The great Jewish novelist Aharon Appelfeld died in Tel Aviv on 4 January. He was 85. Not a bad age, given his childhood tribulations in the Europe of the Holocaust. But a loss is a loss whenever it comes. He described the Holocaust as belonging “to the type of enormous experience which reduces one to silence. Any utterance, any statement, any ‘answer’ is tiny, meaningless and occasionally ridiculous. Even the greatest of answers seems petty.” I cannot argue with that: I don’t have an answer. I’m not sure I even have the question.
Of the questions Appelfeld himself went on asking in his beautiful, strangely silent novels, one of the most pressing was what does one do with a life that has been saved. Not “do” in the sense of work; but do in the sense of make good, justify, realise – who knows what the word is when one doesn’t know the task?
“Survivors,” he said in an interview with Philip Roth, “have undergone experiences that no one else has undergone, and others expect some message from them, some key to understanding the human world – a human example. But they, of course, cannot begin to fulfil the great tasks imposed upon them… One has a feeling of guilt that grows from year to year and becomes, as in Kafka, an accusation.”
Those of us who aren’t survivors can’t know the guilt Appelfeld describes, and mustn’t pretend to. But we can understand it and are, to some degree – as fellow Jews old in the memory of countless afflictions – inheritors of its atmosphere. We feel the sadness of it all round us. So, however, do others who seek to make capital out of it, preying on our conviction that we owe it to the world to be a human example, and our fear that we too often fail.
The modern anti-Semite is more subtle than his great-grandparents. He doesn’t smash our windows or our bones. He insinuates himself into consciences that are already troubled and works on spirits that are already half-broken. And we are too responsive to his serpent insinuations. When the history of Jew-hating in our time comes to be written, Jewish collusion in it will feature heavily.
To the question I don’t have – but is something like, “How do any of us, as Jews, fulfil the great task imposed on us?” – here is my part-answer: stop apologising and resist the sirens who would lure you on to the rocks of guilt and self-dislike, singing of Jewish materialism, Jewish legalism, Jewish exclusivism, Jewish supremacism, Jewish imperialism, Zionism…
Holocaust Memorial Day is a solemn commemoration of the fact of survival. Solemn for several reasons. Solemn because while Jewishness as a faith and a cultural continuity remains, millions of actual Jews didn’t. Solemn because at no other time in our history was the attempt to remove all trace and memory of us prosecuted with such ruthless determination. Solemn, because although we intone the words “never again” – now as a prayer, now as a supplication, now as a commitment – we cannot rid ourselves of the fear that it, or something like it, might indeed happen again. Solemn because it could just be that we are bound – not only as a duty of memory, but as an existential consequence of who we are – to go on reliving the experience. They are not done with us yet – that’s a solemn fact.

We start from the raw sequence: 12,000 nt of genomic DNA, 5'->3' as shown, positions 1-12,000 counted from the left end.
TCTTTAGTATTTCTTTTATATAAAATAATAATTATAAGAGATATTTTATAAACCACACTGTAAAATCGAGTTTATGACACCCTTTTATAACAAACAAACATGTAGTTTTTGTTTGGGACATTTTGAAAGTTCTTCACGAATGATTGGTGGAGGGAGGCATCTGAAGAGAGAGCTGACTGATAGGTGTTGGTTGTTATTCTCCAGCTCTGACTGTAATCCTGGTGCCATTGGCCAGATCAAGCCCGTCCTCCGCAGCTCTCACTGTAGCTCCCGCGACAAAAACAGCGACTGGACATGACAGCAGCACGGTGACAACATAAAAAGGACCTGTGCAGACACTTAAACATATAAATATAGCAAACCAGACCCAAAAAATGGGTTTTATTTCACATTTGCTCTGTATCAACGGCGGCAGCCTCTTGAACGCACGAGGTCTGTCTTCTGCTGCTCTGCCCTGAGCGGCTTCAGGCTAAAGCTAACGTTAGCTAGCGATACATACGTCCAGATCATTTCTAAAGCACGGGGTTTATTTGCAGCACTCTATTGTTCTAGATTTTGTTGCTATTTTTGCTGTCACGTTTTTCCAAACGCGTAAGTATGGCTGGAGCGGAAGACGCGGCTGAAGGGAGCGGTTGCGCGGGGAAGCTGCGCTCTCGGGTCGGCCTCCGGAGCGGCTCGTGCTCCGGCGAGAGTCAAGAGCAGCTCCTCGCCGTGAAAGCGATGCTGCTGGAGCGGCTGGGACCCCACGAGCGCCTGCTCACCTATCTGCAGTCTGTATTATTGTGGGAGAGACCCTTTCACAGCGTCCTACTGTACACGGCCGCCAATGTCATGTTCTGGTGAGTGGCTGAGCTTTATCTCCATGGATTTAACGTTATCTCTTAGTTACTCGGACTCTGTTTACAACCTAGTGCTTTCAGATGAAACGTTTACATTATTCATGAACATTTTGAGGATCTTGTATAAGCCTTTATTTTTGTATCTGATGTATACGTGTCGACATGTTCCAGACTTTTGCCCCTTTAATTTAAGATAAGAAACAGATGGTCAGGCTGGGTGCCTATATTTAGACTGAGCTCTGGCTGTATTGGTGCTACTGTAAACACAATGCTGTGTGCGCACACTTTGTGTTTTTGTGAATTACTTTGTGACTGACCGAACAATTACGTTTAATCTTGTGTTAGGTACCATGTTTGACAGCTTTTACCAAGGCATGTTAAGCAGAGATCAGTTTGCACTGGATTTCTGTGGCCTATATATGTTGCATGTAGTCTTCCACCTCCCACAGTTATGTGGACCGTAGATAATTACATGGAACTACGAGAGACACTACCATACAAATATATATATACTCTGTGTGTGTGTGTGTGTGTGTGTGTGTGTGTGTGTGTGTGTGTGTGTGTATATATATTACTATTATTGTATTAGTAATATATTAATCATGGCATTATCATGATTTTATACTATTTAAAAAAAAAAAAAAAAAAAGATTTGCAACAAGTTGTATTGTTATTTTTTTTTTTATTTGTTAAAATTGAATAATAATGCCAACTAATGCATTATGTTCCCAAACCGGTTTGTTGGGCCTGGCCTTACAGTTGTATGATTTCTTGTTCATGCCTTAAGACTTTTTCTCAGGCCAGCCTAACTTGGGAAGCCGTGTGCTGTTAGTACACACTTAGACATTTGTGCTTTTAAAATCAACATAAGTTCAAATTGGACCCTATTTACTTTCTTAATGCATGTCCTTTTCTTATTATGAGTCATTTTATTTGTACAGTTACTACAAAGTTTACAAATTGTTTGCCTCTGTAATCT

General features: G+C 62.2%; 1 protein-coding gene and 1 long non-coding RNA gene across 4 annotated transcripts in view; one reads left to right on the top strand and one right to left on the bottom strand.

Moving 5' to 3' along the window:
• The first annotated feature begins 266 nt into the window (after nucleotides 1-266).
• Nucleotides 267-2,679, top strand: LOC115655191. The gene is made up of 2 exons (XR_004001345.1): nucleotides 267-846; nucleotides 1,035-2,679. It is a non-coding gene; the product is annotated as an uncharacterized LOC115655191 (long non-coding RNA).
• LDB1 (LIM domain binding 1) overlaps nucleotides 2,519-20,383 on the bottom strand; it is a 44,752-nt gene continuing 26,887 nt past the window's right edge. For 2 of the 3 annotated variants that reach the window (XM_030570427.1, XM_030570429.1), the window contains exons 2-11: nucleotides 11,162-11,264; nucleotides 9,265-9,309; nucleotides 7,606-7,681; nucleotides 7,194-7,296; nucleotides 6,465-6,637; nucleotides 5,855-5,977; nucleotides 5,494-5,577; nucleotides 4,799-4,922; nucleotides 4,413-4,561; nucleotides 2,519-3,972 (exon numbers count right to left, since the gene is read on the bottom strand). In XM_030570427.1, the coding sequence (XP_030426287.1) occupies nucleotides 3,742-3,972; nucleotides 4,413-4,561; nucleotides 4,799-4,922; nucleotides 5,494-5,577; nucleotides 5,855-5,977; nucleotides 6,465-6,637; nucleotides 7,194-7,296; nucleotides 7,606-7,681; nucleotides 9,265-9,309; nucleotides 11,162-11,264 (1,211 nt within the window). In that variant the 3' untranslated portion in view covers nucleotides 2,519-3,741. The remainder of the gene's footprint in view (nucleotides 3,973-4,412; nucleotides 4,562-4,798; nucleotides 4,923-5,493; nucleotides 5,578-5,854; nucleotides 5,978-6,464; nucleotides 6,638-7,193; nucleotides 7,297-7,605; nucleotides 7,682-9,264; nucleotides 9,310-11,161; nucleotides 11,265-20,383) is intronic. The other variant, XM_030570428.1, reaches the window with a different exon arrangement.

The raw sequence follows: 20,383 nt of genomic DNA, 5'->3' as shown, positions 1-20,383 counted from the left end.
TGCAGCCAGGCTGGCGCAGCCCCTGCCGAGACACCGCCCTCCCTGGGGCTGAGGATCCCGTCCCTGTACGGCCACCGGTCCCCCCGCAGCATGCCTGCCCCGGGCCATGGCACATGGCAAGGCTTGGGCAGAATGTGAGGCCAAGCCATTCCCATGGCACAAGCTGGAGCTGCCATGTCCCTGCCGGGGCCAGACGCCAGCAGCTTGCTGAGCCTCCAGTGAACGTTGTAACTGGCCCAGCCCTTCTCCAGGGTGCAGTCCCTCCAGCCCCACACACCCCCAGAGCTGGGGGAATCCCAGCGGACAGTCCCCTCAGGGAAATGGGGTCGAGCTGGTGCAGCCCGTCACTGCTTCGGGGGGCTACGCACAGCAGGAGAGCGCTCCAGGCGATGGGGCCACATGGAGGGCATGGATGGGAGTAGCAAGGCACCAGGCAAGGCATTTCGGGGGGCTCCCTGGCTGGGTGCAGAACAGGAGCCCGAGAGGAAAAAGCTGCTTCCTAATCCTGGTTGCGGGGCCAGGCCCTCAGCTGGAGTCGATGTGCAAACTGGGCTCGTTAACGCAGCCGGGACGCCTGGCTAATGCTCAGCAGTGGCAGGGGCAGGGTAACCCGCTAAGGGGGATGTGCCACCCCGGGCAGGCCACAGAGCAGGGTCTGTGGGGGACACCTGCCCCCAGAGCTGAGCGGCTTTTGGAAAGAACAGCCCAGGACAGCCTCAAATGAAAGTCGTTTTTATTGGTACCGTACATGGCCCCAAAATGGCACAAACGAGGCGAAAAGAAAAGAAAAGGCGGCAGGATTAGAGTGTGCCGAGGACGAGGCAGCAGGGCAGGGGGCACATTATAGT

In my first novel I joked about a Jewish mother living in leafy Prestwich in the 1950s leaping out of her chair in terror and getting the family to hide under the table every time the bell rang, in case the Nazis were at the door. I’m not sure I’d make the same joke today. Not because Nazis stalk the streets of Prestwich, but because we now accept that it was wild fantasy to hope that after the Holocaust we’d be left alone.
It isn’t that we expected the world suddenly to love us after the camps were liberated. We are wise in the ways of human psychology. We know that people turn against those to whom they feel obliged. It is hard to forgive those you have wronged, and we knew we would not be forgiven the Holocaust. But we thought anti-Semitism itself might take a short break – admit its errors, lick its wounds and go into hiding for a while. Embarrassment, if nothing else, would surely deter most anti-Semites from showing their faces. “Not yet,” we thought they’d say. “Not a good idea after what’s just happened.” What no one could have expected was the speed with which they found a way round any such compunctions, not least by denying that anything had happened at all. Holocaust – what Holocaust?
We needn’t rehearse the history of Holocaust denial. There is satisfaction in imagining deniers crawling over sheds and ovens with their rulers and their set-squares, trying to prove by geometry that Auschwitz was really a holiday camp complete with concert hall and swimming pool.
I like to think of people who hate Jews beyond endurance unable ever to get away from us, obsessed with who we are and our chicaneries; studying ancient Hebrew, pouring over our sacred texts to find the words with which they can finally refute us. They are down there now, in that circle of hell reserved for deniers, chained in some infernal Yeshiva of their imaginations, their noses pressed into a fiery Talmud, the word “Jew” dinning for all eternity in their burning ears. But denial has grown more sophisticated. Moral sophistry is now the enemy to remembering, bringing accusations that Jews exploit their sufferings and fail to learn from them, that whatever they were owed in the way of pity they have since forfeited. And after denial the thing Primo Levi dreaded: forgetting and indifference.